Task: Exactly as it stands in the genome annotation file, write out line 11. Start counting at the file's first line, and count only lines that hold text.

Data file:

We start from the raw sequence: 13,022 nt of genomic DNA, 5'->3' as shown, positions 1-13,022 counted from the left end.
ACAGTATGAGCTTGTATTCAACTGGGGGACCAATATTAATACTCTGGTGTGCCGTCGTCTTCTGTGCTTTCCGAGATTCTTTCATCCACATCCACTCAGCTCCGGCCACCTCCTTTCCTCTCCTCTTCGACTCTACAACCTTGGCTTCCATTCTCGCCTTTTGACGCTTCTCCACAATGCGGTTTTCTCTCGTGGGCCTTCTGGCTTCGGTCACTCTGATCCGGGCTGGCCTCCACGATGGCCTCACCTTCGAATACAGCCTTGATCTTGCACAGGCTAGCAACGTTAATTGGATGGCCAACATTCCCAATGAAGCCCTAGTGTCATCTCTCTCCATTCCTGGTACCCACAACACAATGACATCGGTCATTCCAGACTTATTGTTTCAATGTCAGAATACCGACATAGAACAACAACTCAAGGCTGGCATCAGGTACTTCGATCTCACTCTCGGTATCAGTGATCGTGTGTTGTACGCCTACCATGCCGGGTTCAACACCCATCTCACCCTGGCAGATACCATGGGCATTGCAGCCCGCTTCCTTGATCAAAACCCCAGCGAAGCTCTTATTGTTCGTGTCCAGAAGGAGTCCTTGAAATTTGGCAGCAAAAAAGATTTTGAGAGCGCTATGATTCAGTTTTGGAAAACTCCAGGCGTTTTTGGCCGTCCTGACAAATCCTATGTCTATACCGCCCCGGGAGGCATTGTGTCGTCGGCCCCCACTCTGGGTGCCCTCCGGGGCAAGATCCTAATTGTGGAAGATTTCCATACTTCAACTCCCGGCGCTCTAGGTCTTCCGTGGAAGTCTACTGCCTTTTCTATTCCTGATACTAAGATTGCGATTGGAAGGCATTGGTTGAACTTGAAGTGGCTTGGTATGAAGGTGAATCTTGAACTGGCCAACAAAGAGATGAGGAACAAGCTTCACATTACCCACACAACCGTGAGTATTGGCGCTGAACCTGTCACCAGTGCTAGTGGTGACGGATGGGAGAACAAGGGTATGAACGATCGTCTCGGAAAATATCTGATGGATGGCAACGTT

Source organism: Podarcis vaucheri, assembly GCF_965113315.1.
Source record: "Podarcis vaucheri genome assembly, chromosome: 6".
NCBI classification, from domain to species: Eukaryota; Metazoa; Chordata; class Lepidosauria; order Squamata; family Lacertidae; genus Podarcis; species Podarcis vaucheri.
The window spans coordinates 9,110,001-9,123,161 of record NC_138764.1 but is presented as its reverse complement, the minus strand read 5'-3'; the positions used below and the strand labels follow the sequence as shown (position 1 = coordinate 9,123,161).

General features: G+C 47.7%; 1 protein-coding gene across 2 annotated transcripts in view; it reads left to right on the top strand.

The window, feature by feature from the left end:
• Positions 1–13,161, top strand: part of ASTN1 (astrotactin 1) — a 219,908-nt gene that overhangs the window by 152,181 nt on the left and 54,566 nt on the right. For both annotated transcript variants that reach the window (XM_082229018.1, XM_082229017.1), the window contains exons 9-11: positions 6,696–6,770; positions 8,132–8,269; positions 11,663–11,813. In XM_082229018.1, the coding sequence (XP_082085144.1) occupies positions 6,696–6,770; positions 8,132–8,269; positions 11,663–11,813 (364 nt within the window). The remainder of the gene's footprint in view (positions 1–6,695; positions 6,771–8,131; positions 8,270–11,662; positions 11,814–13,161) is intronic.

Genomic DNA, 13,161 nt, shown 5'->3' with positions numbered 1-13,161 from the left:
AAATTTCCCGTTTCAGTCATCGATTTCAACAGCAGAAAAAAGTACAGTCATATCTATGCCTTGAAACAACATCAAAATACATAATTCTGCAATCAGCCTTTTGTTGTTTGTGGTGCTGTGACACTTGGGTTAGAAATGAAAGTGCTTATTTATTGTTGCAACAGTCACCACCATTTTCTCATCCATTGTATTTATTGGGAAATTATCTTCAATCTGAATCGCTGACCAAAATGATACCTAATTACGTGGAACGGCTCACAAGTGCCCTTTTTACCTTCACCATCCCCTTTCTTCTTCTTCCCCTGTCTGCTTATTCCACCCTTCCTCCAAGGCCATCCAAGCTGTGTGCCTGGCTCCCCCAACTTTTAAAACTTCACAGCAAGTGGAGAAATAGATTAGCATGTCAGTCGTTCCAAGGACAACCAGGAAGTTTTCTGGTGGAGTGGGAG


AAATTTCCCGTTTCAGTCATCGATTTCAACAGCAGAAAAAAGTACAGTCATATCTATGCCTTGAAACAACATCAAAATACATAATTCTGCAATCAGCCTTTTGTTGTTTGTGGTGCTGTGACACTTGGGTTAGAAATGAAAGTGCTTATTTATTGTTGCAACAGTCACCACCATTTTCTCATCCATTGTATTTATTGGGAAATTATCTTCAATCTGAATCGCTGACCAAAATGATACCTAATTACGTGGAACGGCTCACAAGTGCCCTTTTTACCTTCACCATCCCCTTTCTTCTTCTTCCCCTGTCTGCTTATTCCACCCTTCCTCCAAGGCCATCCAAGCTGTGTGCCTGGCTCCCCCAACTTTTAAAACTTCACAGCAAGTGGAGAAATAGATTAGCATGTCAGTCGTTCCAAGGACAACCAGGAAGTTTTCTGGTGGAGTGGGAG